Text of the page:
Growing wildflowers – notes from a talk by Elly Phillips, MeadowSweet Consultancy

A couple of weeks ago I had a rare mid-week evening trip out. Colours Cafe, a local Truro cafe which holds regular events inspired by nature, wellbeing and good food, was hosting a talk on growing wildflower meadows by a local gardener and meadow consultant called Elly Phillips.

The talk was fascinating though sadly I was the only audience member there! Perhaps because not many people in Truro (myself included) have space to grow a wildflower meadow; however Elly’s tips are suitable for borders or small pots of wildflowers too. Since her talk I’ve sown the seeds she gave me, but unfortunately we’ve had a surprise second snow fall since then, so I’m not sure whether they’ll have survived that.

Elly Phillips, Meadowsweet seeds

Flower seeds given to me by Elly and the Bumblebee Conservation Trust Buzz Club.

The importance of poor soil

Wildflowers like poor nutrient soil. If the ground has been fertilised in the past and now has grass growing there, then cutting and removing the grass is a good way to remove nutrients from it. You can also plant brassica vegetables like Brussel sprouts, cabbages or broccoli to deplete the soil, as they will suck up all the nutrients as they grow.

Know your soil

Have a look at local verges around you to see what’s growing naturally. Feel your soil to test whether it feels sticky and clumpy like clay or is more fine and sandy. This will help you assess what plants will appreciate your particular soil. You can also get acidity kits to test your soil’s pH levels. If you really want to take it seriously, the RHS has a soil analysis service which currently costs £30.

If you see slate rocks in your soil, that is a clue that your soil is likely to contain clay. If you see granite, that is a clue that your soil is likely to contain peat.

Some wildflowers, like Birds foot trefoil and yarrow, are forgiving of most soils.

What, where and when…

Snowdrops can be planted in spring – buy ‘in the green’ when bulbs are fresh. Crocuses can be planted in autumn. Garden centres tend to put cornflower and poppy seeds in wildflower mixes – these look very pretty but are only suitable for annually agitated soil, otherwise they won’t return the next year.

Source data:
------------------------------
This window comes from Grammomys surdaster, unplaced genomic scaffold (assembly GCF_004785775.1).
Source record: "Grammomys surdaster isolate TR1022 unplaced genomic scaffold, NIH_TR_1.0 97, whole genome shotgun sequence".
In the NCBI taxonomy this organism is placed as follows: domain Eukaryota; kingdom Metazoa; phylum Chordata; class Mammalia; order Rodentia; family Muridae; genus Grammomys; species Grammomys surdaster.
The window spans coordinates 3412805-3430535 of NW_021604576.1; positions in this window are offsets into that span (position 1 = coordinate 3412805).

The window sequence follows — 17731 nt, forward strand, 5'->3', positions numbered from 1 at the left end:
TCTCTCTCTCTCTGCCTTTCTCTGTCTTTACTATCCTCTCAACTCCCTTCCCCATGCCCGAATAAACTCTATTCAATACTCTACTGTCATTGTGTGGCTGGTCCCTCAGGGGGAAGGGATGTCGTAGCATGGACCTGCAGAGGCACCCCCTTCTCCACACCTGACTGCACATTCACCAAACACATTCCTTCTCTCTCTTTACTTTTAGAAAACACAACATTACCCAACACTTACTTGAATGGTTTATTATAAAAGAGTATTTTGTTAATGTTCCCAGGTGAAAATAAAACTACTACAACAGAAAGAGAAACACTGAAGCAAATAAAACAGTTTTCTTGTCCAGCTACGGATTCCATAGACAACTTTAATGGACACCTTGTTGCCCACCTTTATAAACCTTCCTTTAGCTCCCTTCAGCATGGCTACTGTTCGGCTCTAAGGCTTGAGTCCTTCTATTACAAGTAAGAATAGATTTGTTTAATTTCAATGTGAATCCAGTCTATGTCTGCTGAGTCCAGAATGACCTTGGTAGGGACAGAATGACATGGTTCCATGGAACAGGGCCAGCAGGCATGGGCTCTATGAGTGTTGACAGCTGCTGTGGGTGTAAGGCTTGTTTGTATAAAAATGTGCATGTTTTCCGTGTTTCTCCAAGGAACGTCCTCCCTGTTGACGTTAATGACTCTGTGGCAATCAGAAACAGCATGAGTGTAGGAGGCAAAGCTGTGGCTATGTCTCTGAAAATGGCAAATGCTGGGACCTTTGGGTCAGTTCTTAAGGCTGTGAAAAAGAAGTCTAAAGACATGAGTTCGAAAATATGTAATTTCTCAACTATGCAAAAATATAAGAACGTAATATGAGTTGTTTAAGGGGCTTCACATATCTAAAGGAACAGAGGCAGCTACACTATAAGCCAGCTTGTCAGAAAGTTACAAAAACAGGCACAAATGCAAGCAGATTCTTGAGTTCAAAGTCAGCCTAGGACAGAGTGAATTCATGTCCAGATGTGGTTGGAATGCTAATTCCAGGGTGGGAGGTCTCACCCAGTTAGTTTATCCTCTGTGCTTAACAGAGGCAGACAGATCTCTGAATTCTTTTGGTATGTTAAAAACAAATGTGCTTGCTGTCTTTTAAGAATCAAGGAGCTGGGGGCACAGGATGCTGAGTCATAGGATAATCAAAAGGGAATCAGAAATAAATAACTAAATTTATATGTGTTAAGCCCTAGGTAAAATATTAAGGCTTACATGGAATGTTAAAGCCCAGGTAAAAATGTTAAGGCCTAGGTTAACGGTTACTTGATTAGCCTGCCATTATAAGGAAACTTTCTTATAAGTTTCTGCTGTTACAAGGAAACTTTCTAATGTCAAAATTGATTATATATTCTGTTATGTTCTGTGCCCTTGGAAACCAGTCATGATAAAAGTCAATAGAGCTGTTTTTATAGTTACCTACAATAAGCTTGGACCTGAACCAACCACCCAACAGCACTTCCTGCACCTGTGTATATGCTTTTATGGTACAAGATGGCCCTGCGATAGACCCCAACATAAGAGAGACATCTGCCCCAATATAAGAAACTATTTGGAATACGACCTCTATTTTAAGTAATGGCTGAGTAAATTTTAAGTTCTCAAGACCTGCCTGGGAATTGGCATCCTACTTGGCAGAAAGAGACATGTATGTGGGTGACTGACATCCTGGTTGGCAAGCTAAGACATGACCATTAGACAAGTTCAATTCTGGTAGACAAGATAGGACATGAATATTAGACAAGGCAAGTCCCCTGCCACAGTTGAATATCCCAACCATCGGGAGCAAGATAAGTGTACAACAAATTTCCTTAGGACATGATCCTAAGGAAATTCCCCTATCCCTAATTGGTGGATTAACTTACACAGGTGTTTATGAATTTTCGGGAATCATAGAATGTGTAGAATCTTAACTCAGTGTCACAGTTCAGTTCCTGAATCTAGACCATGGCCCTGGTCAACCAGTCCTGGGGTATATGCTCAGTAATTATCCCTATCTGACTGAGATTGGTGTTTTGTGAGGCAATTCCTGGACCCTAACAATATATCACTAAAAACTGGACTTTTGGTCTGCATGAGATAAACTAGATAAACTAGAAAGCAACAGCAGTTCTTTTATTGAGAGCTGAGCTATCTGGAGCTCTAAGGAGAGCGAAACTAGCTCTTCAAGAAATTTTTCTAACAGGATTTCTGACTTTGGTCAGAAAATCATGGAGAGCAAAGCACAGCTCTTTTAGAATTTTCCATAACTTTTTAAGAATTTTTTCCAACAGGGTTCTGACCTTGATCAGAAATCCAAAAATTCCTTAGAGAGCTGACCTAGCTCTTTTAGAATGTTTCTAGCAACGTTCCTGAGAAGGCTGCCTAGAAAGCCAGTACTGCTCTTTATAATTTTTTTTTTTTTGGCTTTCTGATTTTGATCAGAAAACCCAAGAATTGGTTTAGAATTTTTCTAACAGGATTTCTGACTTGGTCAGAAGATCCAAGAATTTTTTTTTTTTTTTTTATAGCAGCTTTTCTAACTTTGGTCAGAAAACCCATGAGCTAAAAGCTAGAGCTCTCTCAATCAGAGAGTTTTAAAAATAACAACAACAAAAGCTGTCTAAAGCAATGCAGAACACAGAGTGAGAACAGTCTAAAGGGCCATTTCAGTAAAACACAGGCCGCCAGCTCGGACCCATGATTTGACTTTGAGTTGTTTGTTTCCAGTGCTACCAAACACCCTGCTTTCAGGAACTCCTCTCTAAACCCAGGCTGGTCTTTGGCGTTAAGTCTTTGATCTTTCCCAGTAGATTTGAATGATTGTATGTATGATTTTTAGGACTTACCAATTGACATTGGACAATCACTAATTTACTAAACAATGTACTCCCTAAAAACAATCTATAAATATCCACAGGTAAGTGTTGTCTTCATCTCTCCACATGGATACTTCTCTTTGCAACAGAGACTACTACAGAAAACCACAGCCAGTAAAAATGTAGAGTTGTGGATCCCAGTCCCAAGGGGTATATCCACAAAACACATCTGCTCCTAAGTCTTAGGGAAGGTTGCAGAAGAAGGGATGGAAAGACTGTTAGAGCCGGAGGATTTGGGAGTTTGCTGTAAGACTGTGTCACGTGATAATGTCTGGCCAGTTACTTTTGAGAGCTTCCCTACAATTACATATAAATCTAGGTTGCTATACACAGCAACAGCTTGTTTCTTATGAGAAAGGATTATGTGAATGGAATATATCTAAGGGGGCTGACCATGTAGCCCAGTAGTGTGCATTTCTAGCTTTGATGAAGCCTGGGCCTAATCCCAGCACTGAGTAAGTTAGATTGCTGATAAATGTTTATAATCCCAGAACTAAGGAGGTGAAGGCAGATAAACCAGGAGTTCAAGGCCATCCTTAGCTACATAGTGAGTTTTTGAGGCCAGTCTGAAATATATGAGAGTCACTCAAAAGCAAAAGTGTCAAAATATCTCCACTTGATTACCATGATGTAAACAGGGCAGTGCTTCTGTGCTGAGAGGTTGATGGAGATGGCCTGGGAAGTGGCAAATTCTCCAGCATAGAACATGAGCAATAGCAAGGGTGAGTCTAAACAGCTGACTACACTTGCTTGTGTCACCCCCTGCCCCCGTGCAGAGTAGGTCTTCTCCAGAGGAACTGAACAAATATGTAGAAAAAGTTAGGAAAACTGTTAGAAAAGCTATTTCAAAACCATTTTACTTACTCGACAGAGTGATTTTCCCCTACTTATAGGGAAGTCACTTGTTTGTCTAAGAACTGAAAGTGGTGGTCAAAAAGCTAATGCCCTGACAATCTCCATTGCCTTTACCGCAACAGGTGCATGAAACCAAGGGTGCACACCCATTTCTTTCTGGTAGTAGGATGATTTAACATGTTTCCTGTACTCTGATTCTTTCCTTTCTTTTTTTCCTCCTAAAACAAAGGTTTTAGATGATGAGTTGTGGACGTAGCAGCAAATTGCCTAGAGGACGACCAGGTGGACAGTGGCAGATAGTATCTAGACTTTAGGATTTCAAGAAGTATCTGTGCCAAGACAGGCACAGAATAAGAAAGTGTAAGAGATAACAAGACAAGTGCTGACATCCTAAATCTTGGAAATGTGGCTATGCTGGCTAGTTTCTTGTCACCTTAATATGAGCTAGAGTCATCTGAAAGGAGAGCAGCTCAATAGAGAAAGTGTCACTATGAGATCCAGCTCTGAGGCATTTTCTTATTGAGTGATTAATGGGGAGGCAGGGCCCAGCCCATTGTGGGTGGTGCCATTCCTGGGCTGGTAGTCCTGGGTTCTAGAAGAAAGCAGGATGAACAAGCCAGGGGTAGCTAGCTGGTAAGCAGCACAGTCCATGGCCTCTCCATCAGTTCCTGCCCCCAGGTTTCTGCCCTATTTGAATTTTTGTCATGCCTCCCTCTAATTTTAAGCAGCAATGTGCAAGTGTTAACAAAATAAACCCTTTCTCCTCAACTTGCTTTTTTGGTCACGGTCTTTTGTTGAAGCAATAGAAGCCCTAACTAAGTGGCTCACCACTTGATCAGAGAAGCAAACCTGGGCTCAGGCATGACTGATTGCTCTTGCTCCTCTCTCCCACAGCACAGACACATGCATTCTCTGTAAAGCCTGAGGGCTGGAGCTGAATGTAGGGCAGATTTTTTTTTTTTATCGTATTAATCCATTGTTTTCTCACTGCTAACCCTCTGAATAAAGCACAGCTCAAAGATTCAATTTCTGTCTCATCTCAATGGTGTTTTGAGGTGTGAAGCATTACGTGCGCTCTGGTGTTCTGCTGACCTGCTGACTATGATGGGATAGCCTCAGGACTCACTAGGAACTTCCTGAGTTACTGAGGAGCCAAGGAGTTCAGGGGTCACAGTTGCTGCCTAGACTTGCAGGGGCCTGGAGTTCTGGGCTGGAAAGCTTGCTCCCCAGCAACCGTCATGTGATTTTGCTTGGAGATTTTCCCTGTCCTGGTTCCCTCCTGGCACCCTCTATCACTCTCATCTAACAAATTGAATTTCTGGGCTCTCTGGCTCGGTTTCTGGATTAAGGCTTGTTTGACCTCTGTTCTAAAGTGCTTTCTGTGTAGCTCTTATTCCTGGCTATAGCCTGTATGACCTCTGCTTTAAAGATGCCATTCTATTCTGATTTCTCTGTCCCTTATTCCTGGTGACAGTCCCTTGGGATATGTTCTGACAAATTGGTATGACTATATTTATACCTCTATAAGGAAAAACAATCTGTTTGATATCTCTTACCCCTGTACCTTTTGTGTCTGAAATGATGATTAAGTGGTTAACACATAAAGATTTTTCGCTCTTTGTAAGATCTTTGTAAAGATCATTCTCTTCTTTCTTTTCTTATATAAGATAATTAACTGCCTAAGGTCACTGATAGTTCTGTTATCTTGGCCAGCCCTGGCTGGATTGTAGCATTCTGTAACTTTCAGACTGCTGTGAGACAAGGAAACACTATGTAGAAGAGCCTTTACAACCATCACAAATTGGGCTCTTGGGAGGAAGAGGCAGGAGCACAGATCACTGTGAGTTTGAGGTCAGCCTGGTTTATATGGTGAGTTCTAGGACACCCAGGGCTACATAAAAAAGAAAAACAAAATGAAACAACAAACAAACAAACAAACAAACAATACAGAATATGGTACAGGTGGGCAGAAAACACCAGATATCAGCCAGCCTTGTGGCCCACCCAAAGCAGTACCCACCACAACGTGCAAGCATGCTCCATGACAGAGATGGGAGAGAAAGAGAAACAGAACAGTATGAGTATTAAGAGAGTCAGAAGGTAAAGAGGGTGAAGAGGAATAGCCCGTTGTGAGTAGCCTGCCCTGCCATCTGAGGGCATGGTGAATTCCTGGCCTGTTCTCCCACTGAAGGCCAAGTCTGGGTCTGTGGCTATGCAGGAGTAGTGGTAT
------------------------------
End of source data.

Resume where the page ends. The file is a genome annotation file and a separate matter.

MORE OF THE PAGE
Elly recommends buying seeds and plants from specialist wildflower suppliers rather than garden centres, as they will supply good quality native seeds. Research by Dr Dave Goulson has also shown that many garden centres use pesticides, so by buying their plants you may actually be harming local pollinators – see his June 2017 blog post, Pesticides in ‘Bee-Friendly’ Flowers.

To yellow rattle or not yellow rattle

Apparently this is a common debate when planting a wildflower meadow. Yellow rattle is semi-parasitic and helps to suppress some grasses. It’s an annual, so the seeds need to drop or be harvested before sowing back. You need around 1.5 grams per square metre.

How to sow

You need minimum 50% bare earth to sow into.  Scatter the seeds on top of the bare earth. It’s worth putting sand or sawdust into your seed mix so that you can see where you’ve sowed and also because it helps distribute the seeds.

Trample or press the ground down lightly after sowing to stop the seeds blowing away – but seeds don’t survive in compacted ground, so don’t pack the soil down too hard.

Autumn is the best time to sow, as then flowers have time to get a head start, but spring works too.

Aftercare

Year 1 – cut regularly through summer
Year 2 – cut at the end of summer

Note: if you have sown annuals don’t cut between April to July, to allow them to flower.

You must remove the cuttings! Otherwise they will release nutrients back into the soil, which is bad for wildflowers.

Links

Here’s some seed suppliers/wildflower experts which Elly recommended:

Bumblebee on borage

Bumblebee on borage – one of the best flowers you can grow for bees

About Emily Scott

I am a UK beekeeper who has recently moved from London to windswept, wet Cornwall. I first started keeping bees in the Ealing Beekeepers Association’s local apiary in 2008, when I created this blog as a record for myself of my various beekeeping related disasters and - hopefully! - future successes.
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7 Responses to Growing wildflowers – notes from a talk by Elly Phillips, MeadowSweet Consultancy

  1. It’s a pity more people weren’t at the talk. “Plant more wildflowers!” is my chant lately so I hope yours grow. I sowed a bunch of plugs last fall that I will grow on a bit before transplanting into some renovated areas this year. Gotta feed our little six-legged friends!

    Liked by 1 person

  2. Erik says:

    Thank you, Emily. I hope to do some of this in the coming months, not planting a meadow but want to remove nutrients and leave space for the “weeds” to grow. I stripped off the grass in my apiary and that has become a great source of meadow-like flowers. Hopefully to start harvesting the grass and create more meadow friendly areas. A very timely post – appreciate it.

    Liked by 1 person

  3. Good advice. I have found that seed scatter rarely works here, must be all the birds. But I have recently had a patch of garden open up that I might try again, that or plant more country-gardenish tall plants….

    Liked by 1 person

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